ALBANY — With the hiring of a little outside help, the city of Albany has halved the time it takes to move cases involving blighted properties to court, but the goal remains the same: to take a bite out of the 100 such properties that have been identified.
A few months ago, the city was considering hiring a part-time employee for the city attorney’s office to work on doing the title searches necessary in order to notify property owners, as required by law.
The work is time-consuming, and the city was not moving the cases along fast enough to make a dent in the backlog of dilapidated buildings that need to come down.
Instead of hiring a new employee, however, City Attorney Nathan Davis asked for permission to enlist two private companies to perform the title searches and the Albany City Commission agreed to the request.
In October, Davis said, his office was able to move 20 cases forward, where previously that number had been 10 or so. The commission authorized $20,000, and two companies have been enlisted to provide the service.
“Our goal now is 20 new cases each month,” he said. “I would say we have at least 100 open files and more coming in every day that need to be processed. We have a backlog of at least 100. We’re really trying to chip away at that backlog.”
Once code enforcement officers identity a home that has structural deficiencies or is unsafe for habitation for other reasons, they pass it along to Davis’ office. Once the title search work is completed, the city attorney’s office prepares the file for presentation in Albany Municipal Court.
In about half of the cases, the owner has not paid taxes on the property, sometimes dating back 15 or 20 years, Davis said.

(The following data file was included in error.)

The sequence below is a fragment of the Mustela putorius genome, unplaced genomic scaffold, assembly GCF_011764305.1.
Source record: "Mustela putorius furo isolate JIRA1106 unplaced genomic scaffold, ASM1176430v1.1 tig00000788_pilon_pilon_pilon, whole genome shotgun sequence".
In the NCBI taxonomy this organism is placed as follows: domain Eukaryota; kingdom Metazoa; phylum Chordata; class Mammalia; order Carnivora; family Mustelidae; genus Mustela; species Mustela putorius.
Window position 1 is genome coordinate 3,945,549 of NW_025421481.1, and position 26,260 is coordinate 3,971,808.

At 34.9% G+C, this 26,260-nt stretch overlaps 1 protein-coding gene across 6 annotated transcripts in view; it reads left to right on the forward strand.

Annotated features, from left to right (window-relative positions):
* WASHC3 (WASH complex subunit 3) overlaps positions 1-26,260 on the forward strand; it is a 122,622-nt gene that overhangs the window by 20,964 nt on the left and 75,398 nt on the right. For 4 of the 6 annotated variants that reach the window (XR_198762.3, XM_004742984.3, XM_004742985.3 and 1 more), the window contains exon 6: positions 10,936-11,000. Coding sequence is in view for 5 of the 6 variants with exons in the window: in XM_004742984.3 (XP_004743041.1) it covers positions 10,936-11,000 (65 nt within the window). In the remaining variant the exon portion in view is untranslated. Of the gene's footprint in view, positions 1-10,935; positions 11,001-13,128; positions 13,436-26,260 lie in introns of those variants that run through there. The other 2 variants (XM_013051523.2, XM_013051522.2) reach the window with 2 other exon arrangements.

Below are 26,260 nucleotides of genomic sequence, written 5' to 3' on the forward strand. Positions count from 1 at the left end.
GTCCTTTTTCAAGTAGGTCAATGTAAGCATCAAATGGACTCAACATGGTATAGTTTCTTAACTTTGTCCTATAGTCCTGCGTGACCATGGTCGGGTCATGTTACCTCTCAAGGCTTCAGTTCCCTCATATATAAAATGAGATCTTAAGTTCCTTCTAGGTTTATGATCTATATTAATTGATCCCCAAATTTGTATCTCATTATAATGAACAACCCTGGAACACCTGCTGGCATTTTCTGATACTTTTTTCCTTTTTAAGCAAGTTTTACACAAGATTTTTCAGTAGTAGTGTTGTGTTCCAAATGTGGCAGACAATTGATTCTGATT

“Code enforcement will do the initial observations and inspection and, using the tax records, make contact with the owner and see if the owner if willing to do the needed rehabs,” the city attorney said.
When permission is granted to demolish the structure, the city hires a private contractor to do the work and the material is hauled to a landfill for disposal.
Tearing down the structure and acquiring title of the property provides an opportunity for the city to sell it to someone to build on the site.
One major victory was the demolition of a hotel on West Oglethorpe that was an eyesore and attracted a criminal element to the site near downtown Albany.
An area on the 1700 block of Broad Avenue was cleared of a fire-damaged house and several burned-out and abandoned mobile homes in September. Those structures had been eyesores for years and were in a well-traveled street in the city.
While the majority of dilapidated structures are concentrated in certain parts of the city, they can be found all over, Davis said. Wherever a building is located, its removal has an impact citywide.
“No matter where it hits the ground, it’s a benefit to the whole community,” he said. “A lot of times the evidence in Municipal Court will show old food containers or a mattress on the floor” in the abandoned houses.
“It’s a real good service to the public that the city performs when these structures have deteriorated so much they really are a threat to public safety.”